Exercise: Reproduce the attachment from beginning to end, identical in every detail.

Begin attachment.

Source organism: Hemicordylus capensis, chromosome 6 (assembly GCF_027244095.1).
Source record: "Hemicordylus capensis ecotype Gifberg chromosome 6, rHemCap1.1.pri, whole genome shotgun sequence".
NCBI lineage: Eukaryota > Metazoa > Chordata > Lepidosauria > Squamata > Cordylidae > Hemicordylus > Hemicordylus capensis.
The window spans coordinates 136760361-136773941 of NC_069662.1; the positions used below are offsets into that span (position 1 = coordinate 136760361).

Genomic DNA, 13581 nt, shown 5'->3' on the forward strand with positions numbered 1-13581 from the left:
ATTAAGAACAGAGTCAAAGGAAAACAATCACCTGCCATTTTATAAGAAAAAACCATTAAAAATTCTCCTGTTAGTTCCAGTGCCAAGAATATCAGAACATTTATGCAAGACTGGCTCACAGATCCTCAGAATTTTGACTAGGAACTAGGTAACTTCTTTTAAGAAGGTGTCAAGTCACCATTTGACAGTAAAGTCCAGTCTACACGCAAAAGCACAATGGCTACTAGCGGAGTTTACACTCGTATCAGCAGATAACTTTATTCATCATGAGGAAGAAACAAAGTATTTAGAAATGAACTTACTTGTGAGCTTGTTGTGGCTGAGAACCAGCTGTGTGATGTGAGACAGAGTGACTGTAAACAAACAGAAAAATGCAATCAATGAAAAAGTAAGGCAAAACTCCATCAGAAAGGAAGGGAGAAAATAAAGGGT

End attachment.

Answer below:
Source organism: Hemicordylus capensis, chromosome 6 (assembly GCF_027244095.1).
Source record: "Hemicordylus capensis ecotype Gifberg chromosome 6, rHemCap1.1.pri, whole genome shotgun sequence".
NCBI lineage: Eukaryota > Metazoa > Chordata > Lepidosauria > Squamata > Cordylidae > Hemicordylus > Hemicordylus capensis.
The window spans coordinates 136760361-136773941 of NC_069662.1; the positions used below are offsets into that span (position 1 = coordinate 136760361).

Genomic DNA, 13581 nt, shown 5'->3' on the forward strand with positions numbered 1-13581 from the left:
ATTAAGAACAGAGTCAAAGGAAAACAATCACCTGCCATTTTATAAGAAAAAACCATTAAAAATTCTCCTGTTAGTTCCAGTGCCAAGAATATCAGAACATTTATGCAAGACTGGCTCACAGATCCTCAGAATTTTGACTAGGAACTAGGTAACTTCTTTTAAGAAGGTGTCAAGTCACCATTTGACAGTAAAGTCCAGTCTACACGCAAAAGCACAATGGCTACTAGCGGAGTTTACACTCGTATCAGCAGATAACTTTATTCATCATGAGGAAGAAACAAAGTATTTAGAAATGAACTTACTTGTGAGCTTGTTGTGGCTGAGAACCAGCTGTGTGATGTGAGACAGAGTGACTGTAAACAAACAGAAAAATGCAATCAATGAAAAAGTAAGGCAAAACTCCATCAGAAAGGAAGGGAGAAAATAAAGGGT